Why should there be a necessity to wipe away tears of joy? The answer to this question depends on how we understand the phenomenon of tears of joy. Rav Pogmeranski explains the reason people cry at a simcha [joyous occasion] is because they realize that the joy is fleeting. Subconsciously in the recesses of one’s soul, the celebrant recognizes that the joy will be short-lived. Therefore, our Sages teach that in the future, not only will tears of mourning be wiped away, even the tears of joy will be wiped away — because in that future time, we will experience joy that is permanent and everlasting.

This is how Rav Pogmeranski explains the tears of Yosef and Binyamin. On the one hand they looked into the future and saw that each tribe would be the home of the House of G-d in Israel. That was cause for joy. But, they also saw that there would be an end to those Houses of G-d and that was cause for crying.

In my humble opinion, I do not believe this is an accurate explanation of the phenomenon of “tears of joy.” I would like to suggest two possible alternate explanations of why people cry when they are happy.

First, I believe, that crying is an expression of intense emotion. It is a fact of the human psyche that when emotions are intense we cry. Therefore we can cry for trouble or we can cry for joy. In both cases, emotions may be intense. It is two sides of the same coin: Heightened emotions trigger the response of tears.

I believe that the other reason why people cry at a simcha is that when a person reaches such a milestone in life, he is very cognizant of what it took to get there. Any time we reach such a milestone — like having a child or celebrating a Bar Mitzvah or marrying off a child — we realize the sweat, tears, and toil that got us to this point. Therefore in every simcha there is the feeling of “woe, but how much did it take to get here.” In that moment of joy, one feels not only the joy, but also all the pain it took to get to that moment of joy.

This too will explain the above-quoted pasuk from Yeshaya. In the future, when our mouths will be full of joy, the simcha will be so overwhelming that the painful aspect of that emotion — the “tears of joy” — will be quashed.

However, if we do not accept Rav Mordechai Pogmeranski’s explanation, we must return us to our original question: Why did Binyomin and Yosef cry when they met?

This question may be answered by quoting an observation of the Sefas Emes: The wider context of the long-delayed reunion of Yosef and Binyomin was the scene in Egypt, brought about by the whole story of Yosef’s estrangement from his siblings and their sale of him into slavery. In short, they were here because of Sinas Achim [hatred between brothers]. They were here because of Sinas Chinam [unjustified hatred].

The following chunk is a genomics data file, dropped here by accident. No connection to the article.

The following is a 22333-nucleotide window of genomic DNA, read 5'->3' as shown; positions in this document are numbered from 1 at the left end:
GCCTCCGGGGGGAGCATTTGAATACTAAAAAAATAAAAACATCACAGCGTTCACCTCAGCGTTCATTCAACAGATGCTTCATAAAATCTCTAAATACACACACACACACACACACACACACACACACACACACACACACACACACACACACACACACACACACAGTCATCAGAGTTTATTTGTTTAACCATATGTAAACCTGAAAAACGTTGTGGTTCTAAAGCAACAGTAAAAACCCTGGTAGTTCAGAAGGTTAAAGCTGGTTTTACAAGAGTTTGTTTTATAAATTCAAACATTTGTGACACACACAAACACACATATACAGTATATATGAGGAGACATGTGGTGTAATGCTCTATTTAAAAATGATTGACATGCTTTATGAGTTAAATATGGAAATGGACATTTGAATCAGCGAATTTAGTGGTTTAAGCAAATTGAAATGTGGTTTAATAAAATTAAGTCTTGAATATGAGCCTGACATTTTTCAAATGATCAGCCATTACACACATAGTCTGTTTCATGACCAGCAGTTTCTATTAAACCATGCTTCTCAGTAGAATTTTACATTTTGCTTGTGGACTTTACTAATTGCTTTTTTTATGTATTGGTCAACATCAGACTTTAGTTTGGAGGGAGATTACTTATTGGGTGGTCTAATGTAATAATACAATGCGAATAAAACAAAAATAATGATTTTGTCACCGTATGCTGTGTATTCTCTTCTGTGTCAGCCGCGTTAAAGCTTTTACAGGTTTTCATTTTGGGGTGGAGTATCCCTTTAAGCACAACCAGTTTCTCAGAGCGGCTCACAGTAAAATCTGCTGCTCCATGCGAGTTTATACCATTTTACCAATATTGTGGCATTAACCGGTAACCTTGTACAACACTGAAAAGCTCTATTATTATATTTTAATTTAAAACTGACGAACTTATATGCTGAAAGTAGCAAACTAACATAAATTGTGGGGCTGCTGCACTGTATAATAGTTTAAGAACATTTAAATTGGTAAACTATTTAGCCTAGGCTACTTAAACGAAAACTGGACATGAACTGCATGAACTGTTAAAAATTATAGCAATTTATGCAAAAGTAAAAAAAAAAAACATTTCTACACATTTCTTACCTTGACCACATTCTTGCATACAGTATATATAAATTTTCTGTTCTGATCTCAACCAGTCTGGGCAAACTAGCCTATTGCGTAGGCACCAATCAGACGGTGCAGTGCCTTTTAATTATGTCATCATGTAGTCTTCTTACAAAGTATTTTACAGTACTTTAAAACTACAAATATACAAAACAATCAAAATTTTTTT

They both intuitively knew that even though there was now a temporary peace and they had conquered the hatred that existed between brethren, the ugly head of strife among brothers would rear itself once again. That ugly head of strife among brothers would destroy both the Temples in the portion of Binyomin as well as the Mishkan in the portion of Yosef. Since at this moment they were so sensitive to what Sinas Achim and Sinas Chinam can create, when they looked at each other and saw the future Houses of G-d in each other’s portions, they said: “this chapter is not yet over.” They recognized that the chapter of Sinas Achim amongst the children of Yaakov had in effect just begun. This was the cause for their weeping on such an occasion.

This write-up was adapted from the hashkafa portion of Rabbi Yissocher Frand’s Commuter Chavrusah Torah Tape series on the weekly Torah portion. The complete list of halachic topics covered in this series for Parshas Vayigash are provided below:

Tape # 036 – Taxing the Community
Tape # 078 – The Uses of Snow in Halacha
Tape # 127 – Baby Naming
Tape # 174 – Twins
Tape # 220 – Host Mothers in Halacha
Tape # 264 – The Bracha for Kings and Presidents
Tape # 310 – Honoring Elderly Parents
Tape # 354 – Honoring Grandparents
Tape # 398 – K’rias Shma: How Early, Interruptions, Misc.
Tape # 442 – The Umbrella on Shabbos
Tape # 486 – Grandchildren in Halacha
Tape # 530 – Performing a Mitzvah Personally
Tape # 574 – Being the Bearer of Bad Tidings
Tape # 618 – K’rias Shema: Fascinating Insights
Tape # 662 – Learning and Davening on the Road

Tapes or a complete catalogue can be ordered from the Yad Yechiel Institute, PO Box 511, Owings Mills MD 21117-0511. Call (410) 358-0416 or e-mail [email protected] or visit for further information.

Text Copyright © 2006 by Rabbi Yissocher Frand and

Transcribed by David Twersky; Seattle, Washington.
Technical Assistance by Dovid Hoffman; Yerushalayim.